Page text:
December 2016 Competition Results
December’s adjudicator was Catherine Wild, Lecturer in Creative Writing, University of Winchester. Catherine is a PhD candidate on Comics Writing, with particular reference to Pat Mills, so is perfectly placed to adjudicate a competition titled ‘Introduce a new comics character’ with one picture if desired. Entries were plentiful and Catherine took time to enjoy them before writing her comments, which are below.
1st Place: Honey Stavonhagen – Piccolo Pine
2nd Place: Scott Goldie – Barb
3rd Place: Damon L Wakes – Captain Redundanc
Highly Commended: Wendy Fitzgerald – I am Freyja and Rosie Sutcliffe – Verda Beech
1 st – Piccolo Pine by Honey Stavonhagen
Catherine Wild: Chosen for its full and clear character description, excellent layout and originality. It is believable and quite charming.
Name: Piccolo Pine
Power: She can control music and sounds. Manipulates musical staves to solve problems (a bit like Spiderman’s web-shooters).
Physical appearance: Six-year-old girl, curly afro pigtails, freckles, 1.15m tall. Horizontal black and white striped t-shirt (staves).
Origin Story: Piccolo’s mother, Octavia (piccolo player) wore a magical chime pendant around her bump during pregnancy. Her mother died in childbirth, but her father, Quentin (a composer) placed Octavia’s piccolo in the baby’s cot to soothe her hoping some of the mother’s breath would still be inside the instrument. The first time Piccolo blew into it, a string of notes flew across the room, picked up a toy duck and brought it back to her.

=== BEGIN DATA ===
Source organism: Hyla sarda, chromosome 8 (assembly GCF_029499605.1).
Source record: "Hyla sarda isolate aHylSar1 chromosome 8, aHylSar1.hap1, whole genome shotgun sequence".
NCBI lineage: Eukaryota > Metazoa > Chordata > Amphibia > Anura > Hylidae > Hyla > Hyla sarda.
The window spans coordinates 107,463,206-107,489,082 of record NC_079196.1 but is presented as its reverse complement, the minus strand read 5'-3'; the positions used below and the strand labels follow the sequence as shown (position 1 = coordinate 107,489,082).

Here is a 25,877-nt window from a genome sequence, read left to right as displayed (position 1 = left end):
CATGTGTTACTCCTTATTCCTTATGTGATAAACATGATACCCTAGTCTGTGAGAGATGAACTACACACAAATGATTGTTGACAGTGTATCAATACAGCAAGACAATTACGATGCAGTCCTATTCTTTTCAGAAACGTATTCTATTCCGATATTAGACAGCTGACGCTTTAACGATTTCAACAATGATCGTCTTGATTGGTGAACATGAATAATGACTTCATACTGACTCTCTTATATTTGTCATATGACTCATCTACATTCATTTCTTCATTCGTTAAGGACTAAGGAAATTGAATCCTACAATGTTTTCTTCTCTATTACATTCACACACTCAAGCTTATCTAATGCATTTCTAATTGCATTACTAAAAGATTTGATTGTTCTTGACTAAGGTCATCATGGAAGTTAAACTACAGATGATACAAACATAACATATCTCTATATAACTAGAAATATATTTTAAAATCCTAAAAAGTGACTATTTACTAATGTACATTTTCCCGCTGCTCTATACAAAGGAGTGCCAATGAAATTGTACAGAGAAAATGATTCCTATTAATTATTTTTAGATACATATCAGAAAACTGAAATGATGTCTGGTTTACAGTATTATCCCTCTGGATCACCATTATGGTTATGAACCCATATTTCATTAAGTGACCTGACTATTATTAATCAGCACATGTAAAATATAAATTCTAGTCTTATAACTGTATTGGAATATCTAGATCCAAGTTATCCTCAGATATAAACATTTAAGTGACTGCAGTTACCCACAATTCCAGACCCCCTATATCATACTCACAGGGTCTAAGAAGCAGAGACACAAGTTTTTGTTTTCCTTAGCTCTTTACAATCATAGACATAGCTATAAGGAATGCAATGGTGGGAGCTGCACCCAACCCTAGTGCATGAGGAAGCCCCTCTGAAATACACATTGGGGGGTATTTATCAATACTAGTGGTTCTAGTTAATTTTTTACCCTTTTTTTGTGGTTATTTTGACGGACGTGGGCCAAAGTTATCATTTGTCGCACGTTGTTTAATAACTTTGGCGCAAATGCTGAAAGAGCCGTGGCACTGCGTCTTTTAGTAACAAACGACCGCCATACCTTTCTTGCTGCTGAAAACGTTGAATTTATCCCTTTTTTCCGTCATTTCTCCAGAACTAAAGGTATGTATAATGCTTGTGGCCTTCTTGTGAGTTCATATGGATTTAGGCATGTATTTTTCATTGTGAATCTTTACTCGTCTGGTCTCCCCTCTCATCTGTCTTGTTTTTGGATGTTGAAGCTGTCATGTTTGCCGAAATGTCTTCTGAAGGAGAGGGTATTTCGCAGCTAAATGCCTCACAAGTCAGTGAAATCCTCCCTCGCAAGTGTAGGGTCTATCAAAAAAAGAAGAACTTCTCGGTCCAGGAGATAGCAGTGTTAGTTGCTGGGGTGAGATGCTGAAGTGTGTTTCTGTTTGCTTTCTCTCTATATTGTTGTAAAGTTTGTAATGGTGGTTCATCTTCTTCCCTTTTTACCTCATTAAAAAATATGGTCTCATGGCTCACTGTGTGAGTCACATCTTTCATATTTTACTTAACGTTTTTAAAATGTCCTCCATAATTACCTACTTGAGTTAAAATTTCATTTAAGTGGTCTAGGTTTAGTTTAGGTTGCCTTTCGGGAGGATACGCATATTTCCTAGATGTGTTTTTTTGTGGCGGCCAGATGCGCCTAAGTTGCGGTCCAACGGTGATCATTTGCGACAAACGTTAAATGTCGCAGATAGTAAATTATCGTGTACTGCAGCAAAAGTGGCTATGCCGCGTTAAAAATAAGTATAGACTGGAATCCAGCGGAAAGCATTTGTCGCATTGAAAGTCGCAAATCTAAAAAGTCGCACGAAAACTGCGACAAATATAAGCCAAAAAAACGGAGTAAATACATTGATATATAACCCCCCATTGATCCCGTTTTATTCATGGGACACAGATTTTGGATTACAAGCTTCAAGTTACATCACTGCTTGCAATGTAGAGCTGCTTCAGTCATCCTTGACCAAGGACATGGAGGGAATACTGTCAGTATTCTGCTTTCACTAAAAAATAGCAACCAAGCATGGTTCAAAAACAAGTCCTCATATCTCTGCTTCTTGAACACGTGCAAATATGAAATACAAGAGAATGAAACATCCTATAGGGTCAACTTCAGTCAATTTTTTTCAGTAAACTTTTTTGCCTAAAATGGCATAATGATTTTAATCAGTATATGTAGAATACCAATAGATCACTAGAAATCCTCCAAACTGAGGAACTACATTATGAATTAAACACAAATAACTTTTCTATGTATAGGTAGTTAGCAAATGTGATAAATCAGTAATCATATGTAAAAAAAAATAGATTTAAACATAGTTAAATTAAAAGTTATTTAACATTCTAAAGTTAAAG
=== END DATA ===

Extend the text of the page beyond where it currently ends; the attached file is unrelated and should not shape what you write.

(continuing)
Superhero Personality: Gregarious, loyal and a good listener. Has perfect pitch and names the tones and keys of everyday sounds: car horns, doorbells, sirens. She loves a ‘drop of silence’ when she’s tired.
Trademark: Her pigtails make the shape of treble clefs when she is playing the piccolo.
Alter-Ego Personality: Bubbly and full of questions, she has a tantrum if she’s ever told she can’t do something because she’s too young.
Sidekick: Wild blackbird called Maestro who lives in her garden. He is the sage, teaching her useful/powerful tunes to help sad or lonely children/adults.
Tragic Flaw: She often forgets the tunes, or which magic melody does what. She loves to play for pleasure but her improvised compositions sometimes get her into trouble.
Community Relationship: Only Maestro knows of her abilities. He is training her up to be a maestro (magical, musical do-gooder) like him.
Colour palette: Grayscale colourway on plain white background, yellow boots and beak. Newspaper print for buildings/trees.
Main Enemies: People who hate music or tell her to be quiet. The noise polluters: diggers, motorways, loud noises that drown out all others.
2nd – Barb by Scott Goldie
Catherine Wild: Chosen for its attention to detail, character history and believable protagonist. I particularly liked the collaborative aspect between SG and IG, as illustrator.
Barb, a feisty goblin warrior, doesn’t cut an imposing figure. Young, small, slight of build, she hardly looks formidable. But Barb is lightning fast, her fierce determination making up for her lack of stature.